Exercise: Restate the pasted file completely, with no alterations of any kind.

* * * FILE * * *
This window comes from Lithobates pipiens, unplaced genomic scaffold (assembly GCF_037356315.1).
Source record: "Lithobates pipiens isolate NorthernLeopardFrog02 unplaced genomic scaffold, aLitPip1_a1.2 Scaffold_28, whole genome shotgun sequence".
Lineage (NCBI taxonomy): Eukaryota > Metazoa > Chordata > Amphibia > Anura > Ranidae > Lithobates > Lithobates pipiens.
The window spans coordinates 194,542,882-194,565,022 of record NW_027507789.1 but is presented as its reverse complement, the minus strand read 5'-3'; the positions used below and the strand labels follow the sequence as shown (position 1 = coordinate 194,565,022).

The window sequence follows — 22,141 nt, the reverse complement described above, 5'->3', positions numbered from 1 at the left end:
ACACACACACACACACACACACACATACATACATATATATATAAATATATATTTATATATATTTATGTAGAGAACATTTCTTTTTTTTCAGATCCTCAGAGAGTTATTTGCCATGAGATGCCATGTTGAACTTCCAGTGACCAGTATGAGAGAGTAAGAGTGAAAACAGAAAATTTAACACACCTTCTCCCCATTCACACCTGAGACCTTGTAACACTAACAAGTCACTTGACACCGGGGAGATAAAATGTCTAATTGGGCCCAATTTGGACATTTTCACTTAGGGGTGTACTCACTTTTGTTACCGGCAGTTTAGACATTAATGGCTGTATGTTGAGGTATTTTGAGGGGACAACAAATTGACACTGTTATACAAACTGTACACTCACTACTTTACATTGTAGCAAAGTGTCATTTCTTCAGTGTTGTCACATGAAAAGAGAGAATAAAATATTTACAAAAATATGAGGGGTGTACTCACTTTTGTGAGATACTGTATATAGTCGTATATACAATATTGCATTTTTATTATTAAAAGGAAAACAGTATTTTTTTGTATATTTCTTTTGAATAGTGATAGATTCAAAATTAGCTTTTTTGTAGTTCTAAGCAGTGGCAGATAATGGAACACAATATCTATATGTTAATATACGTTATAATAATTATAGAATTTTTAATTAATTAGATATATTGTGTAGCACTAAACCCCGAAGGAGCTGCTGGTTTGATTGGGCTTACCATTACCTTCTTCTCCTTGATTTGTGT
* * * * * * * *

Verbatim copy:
This window comes from Lithobates pipiens, unplaced genomic scaffold (assembly GCF_037356315.1).
Source record: "Lithobates pipiens isolate NorthernLeopardFrog02 unplaced genomic scaffold, aLitPip1_a1.2 Scaffold_28, whole genome shotgun sequence".
Lineage (NCBI taxonomy): Eukaryota > Metazoa > Chordata > Amphibia > Anura > Ranidae > Lithobates > Lithobates pipiens.
The window spans coordinates 194,542,882-194,565,022 of record NW_027507789.1 but is presented as its reverse complement, the minus strand read 5'-3'; the positions used below and the strand labels follow the sequence as shown (position 1 = coordinate 194,565,022).

The window sequence follows — 22,141 nt, the reverse complement described above, 5'->3', positions numbered from 1 at the left end:
ACACACACACACACACACACACACATACATACATATATATATAAATATATATTTATATATATTTATGTAGAGAACATTTCTTTTTTTTCAGATCCTCAGAGAGTTATTTGCCATGAGATGCCATGTTGAACTTCCAGTGACCAGTATGAGAGAGTAAGAGTGAAAACAGAAAATTTAACACACCTTCTCCCCATTCACACCTGAGACCTTGTAACACTAACAAGTCACTTGACACCGGGGAGATAAAATGTCTAATTGGGCCCAATTTGGACATTTTCACTTAGGGGTGTACTCACTTTTGTTACCGGCAGTTTAGACATTAATGGCTGTATGTTGAGGTATTTTGAGGGGACAACAAATTGACACTGTTATACAAACTGTACACTCACTACTTTACATTGTAGCAAAGTGTCATTTCTTCAGTGTTGTCACATGAAAAGAGAGAATAAAATATTTACAAAAATATGAGGGGTGTACTCACTTTTGTGAGATACTGTATATAGTCGTATATACAATATTGCATTTTTATTATTAAAAGGAAAACAGTATTTTTTTGTATATTTCTTTTGAATAGTGATAGATTCAAAATTAGCTTTTTTGTAGTTCTAAGCAGTGGCAGATAATGGAACACAATATCTATATGTTAATATACGTTATAATAATTATAGAATTTTTAATTAATTAGATATATTGTGTAGCACTAAACCCCGAAGGAGCTGCTGGTTTGATTGGGCTTACCATTACCTTCTTCTCCTTGATTTGTGT